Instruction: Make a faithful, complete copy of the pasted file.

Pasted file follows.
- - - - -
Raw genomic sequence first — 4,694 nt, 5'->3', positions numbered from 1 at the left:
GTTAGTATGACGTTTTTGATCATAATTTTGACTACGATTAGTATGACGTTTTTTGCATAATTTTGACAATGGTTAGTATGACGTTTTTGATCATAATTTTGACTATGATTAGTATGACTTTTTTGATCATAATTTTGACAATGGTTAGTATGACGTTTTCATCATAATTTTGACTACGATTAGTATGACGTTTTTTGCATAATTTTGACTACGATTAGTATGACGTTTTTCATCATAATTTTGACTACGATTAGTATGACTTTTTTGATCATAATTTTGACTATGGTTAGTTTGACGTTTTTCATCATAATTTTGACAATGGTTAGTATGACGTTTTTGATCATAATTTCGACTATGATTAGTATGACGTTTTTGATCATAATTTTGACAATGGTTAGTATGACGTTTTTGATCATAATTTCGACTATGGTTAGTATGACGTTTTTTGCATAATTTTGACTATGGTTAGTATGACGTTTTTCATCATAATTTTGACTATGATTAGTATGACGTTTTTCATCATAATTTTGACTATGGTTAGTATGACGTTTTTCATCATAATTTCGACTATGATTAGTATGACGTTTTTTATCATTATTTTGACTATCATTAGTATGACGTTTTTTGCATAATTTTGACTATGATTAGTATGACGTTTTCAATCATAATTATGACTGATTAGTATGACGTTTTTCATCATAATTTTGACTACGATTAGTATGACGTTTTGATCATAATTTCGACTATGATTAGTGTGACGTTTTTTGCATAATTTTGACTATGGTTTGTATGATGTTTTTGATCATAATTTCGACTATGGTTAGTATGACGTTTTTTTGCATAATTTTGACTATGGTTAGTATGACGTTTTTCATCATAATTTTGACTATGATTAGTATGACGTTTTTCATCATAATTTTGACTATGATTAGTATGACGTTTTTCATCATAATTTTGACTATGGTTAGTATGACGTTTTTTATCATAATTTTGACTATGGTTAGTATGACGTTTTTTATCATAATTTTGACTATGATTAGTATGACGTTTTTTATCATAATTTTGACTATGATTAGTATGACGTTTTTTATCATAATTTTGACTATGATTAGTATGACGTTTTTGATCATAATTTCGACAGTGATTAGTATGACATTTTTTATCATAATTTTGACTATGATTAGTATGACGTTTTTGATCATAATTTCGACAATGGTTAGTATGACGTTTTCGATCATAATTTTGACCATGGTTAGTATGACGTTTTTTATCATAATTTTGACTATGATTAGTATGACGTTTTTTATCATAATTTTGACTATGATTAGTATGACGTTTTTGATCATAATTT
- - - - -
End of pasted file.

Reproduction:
Raw genomic sequence first — 4,694 nt, 5'->3', positions numbered from 1 at the left:
GTTAGTATGACGTTTTTGATCATAATTTTGACTACGATTAGTATGACGTTTTTTGCATAATTTTGACAATGGTTAGTATGACGTTTTTGATCATAATTTTGACTATGATTAGTATGACTTTTTTGATCATAATTTTGACAATGGTTAGTATGACGTTTTCATCATAATTTTGACTACGATTAGTATGACGTTTTTTGCATAATTTTGACTACGATTAGTATGACGTTTTTCATCATAATTTTGACTACGATTAGTATGACTTTTTTGATCATAATTTTGACTATGGTTAGTTTGACGTTTTTCATCATAATTTTGACAATGGTTAGTATGACGTTTTTGATCATAATTTCGACTATGATTAGTATGACGTTTTTGATCATAATTTTGACAATGGTTAGTATGACGTTTTTGATCATAATTTCGACTATGGTTAGTATGACGTTTTTTGCATAATTTTGACTATGGTTAGTATGACGTTTTTCATCATAATTTTGACTATGATTAGTATGACGTTTTTCATCATAATTTTGACTATGGTTAGTATGACGTTTTTCATCATAATTTCGACTATGATTAGTATGACGTTTTTTATCATTATTTTGACTATCATTAGTATGACGTTTTTTGCATAATTTTGACTATGATTAGTATGACGTTTTCAATCATAATTATGACTGATTAGTATGACGTTTTTCATCATAATTTTGACTACGATTAGTATGACGTTTTGATCATAATTTCGACTATGATTAGTGTGACGTTTTTTGCATAATTTTGACTATGGTTTGTATGATGTTTTTGATCATAATTTCGACTATGGTTAGTATGACGTTTTTTTGCATAATTTTGACTATGGTTAGTATGACGTTTTTCATCATAATTTTGACTATGATTAGTATGACGTTTTTCATCATAATTTTGACTATGATTAGTATGACGTTTTTCATCATAATTTTGACTATGGTTAGTATGACGTTTTTTATCATAATTTTGACTATGGTTAGTATGACGTTTTTTATCATAATTTTGACTATGATTAGTATGACGTTTTTTATCATAATTTTGACTATGATTAGTATGACGTTTTTTATCATAATTTTGACTATGATTAGTATGACGTTTTTGATCATAATTTCGACAGTGATTAGTATGACATTTTTTATCATAATTTTGACTATGATTAGTATGACGTTTTTGATCATAATTTCGACAATGGTTAGTATGACGTTTTCGATCATAATTTTGACCATGGTTAGTATGACGTTTTTTATCATAATTTTGACTATGATTAGTATGACGTTTTTTATCATAATTTTGACTATGATTAGTATGACGTTTTTGATCATAATTT